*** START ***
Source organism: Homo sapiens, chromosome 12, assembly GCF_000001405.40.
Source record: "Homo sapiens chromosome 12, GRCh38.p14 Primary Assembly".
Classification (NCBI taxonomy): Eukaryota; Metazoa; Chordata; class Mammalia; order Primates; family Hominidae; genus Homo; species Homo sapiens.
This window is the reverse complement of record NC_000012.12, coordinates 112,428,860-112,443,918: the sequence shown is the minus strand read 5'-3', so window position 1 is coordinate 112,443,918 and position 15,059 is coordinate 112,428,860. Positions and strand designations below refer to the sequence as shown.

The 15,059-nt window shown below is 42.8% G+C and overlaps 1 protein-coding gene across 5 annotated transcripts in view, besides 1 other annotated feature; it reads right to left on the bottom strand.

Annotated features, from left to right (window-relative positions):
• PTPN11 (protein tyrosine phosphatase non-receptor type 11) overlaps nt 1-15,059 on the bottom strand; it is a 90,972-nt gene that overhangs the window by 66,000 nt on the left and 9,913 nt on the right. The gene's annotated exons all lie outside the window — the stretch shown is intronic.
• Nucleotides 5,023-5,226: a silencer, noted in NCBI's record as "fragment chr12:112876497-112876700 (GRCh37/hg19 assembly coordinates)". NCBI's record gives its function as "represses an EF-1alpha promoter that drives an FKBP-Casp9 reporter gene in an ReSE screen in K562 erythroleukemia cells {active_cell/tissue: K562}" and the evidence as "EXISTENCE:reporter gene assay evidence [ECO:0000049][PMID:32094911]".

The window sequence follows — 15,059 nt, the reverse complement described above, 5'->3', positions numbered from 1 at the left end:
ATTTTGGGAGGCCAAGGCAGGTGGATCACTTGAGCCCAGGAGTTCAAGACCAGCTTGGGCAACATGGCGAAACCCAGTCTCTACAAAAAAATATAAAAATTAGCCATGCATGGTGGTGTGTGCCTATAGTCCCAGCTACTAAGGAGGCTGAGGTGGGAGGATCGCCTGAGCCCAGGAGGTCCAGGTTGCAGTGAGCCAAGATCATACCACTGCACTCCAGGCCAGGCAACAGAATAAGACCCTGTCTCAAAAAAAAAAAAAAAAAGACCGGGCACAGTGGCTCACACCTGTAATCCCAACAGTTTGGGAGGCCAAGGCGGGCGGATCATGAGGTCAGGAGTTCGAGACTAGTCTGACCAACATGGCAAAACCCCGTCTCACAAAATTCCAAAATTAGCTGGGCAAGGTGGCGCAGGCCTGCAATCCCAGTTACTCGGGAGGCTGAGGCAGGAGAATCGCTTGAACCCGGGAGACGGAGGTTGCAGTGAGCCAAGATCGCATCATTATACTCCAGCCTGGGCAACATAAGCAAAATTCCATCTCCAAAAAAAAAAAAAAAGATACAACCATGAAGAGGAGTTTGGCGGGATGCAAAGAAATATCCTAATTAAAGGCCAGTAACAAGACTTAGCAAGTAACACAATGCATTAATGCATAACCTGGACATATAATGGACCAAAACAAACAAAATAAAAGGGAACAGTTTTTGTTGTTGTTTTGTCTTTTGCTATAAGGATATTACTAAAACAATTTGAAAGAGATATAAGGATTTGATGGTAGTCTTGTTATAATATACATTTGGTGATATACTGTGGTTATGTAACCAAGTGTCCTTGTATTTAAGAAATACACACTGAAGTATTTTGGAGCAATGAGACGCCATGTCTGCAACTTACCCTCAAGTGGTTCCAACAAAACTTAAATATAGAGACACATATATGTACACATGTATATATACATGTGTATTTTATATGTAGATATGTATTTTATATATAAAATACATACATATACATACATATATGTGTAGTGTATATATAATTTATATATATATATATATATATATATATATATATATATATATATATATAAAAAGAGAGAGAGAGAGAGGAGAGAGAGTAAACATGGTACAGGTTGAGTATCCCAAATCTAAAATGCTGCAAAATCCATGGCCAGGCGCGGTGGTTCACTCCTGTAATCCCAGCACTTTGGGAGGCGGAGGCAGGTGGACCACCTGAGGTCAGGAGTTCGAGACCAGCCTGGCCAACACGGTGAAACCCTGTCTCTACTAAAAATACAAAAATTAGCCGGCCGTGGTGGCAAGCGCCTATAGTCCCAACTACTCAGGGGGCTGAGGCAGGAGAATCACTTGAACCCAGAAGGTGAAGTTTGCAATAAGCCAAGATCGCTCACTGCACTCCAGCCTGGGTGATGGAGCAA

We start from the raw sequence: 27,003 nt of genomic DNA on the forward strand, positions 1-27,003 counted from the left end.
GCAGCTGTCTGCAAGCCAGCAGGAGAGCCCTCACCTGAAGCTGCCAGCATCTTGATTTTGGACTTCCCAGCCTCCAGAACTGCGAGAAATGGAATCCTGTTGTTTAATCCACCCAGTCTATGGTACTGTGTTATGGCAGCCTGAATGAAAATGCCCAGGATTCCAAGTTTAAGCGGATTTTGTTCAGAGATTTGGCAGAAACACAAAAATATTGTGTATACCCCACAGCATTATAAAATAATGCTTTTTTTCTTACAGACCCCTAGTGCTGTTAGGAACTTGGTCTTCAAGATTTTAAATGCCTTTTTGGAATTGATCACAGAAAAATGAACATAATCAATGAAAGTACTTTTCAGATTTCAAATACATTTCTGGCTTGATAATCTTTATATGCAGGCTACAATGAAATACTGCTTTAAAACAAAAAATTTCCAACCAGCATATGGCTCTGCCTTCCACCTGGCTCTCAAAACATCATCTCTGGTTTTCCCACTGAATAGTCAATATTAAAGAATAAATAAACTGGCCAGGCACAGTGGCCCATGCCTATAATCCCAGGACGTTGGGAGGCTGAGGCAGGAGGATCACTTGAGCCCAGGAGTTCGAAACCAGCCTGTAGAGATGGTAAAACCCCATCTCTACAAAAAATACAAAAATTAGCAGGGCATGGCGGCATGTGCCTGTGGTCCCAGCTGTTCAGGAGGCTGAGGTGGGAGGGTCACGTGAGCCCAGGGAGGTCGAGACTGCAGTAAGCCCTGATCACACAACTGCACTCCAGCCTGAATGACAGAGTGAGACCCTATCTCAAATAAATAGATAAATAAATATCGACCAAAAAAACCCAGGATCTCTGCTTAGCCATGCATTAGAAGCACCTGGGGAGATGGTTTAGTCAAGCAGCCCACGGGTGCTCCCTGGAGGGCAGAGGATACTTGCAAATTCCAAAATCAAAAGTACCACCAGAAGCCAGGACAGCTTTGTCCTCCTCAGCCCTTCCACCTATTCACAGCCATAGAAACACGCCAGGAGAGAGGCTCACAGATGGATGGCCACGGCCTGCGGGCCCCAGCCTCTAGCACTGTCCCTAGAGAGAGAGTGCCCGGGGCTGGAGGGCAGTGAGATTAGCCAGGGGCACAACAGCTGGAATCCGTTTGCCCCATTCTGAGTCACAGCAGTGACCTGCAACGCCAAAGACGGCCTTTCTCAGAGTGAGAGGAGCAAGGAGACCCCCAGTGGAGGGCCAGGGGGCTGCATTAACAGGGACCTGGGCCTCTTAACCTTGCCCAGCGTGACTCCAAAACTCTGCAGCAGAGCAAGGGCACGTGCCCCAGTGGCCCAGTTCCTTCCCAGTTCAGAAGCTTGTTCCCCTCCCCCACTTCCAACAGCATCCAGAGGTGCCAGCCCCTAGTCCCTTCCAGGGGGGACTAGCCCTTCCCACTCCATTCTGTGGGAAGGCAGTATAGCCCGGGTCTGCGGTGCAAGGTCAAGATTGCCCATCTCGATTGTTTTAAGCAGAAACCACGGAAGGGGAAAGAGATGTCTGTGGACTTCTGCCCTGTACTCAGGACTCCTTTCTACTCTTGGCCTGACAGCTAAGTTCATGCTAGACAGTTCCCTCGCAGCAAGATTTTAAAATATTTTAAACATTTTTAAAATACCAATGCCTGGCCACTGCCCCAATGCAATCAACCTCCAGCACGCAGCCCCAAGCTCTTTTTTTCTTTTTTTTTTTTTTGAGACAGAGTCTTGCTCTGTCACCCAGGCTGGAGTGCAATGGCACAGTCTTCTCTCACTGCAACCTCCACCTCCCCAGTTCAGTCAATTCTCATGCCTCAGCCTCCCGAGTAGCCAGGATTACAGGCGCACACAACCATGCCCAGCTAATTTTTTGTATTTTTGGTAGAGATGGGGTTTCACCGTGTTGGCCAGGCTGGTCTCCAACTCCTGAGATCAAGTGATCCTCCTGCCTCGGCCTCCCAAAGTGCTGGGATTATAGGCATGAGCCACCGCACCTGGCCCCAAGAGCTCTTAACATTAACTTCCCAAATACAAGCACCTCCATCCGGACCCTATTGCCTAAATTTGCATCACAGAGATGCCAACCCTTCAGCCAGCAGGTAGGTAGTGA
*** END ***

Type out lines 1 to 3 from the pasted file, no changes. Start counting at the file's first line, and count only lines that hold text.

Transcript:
Source organism: Homo sapiens, chromosome 12, assembly GCF_000001405.40.
Source record: "Homo sapiens chromosome 12, GRCh38.p14 Primary Assembly".
Classification (NCBI taxonomy): Eukaryota; Metazoa; Chordata; class Mammalia; order Primates; family Hominidae; genus Homo; species Homo sapiens.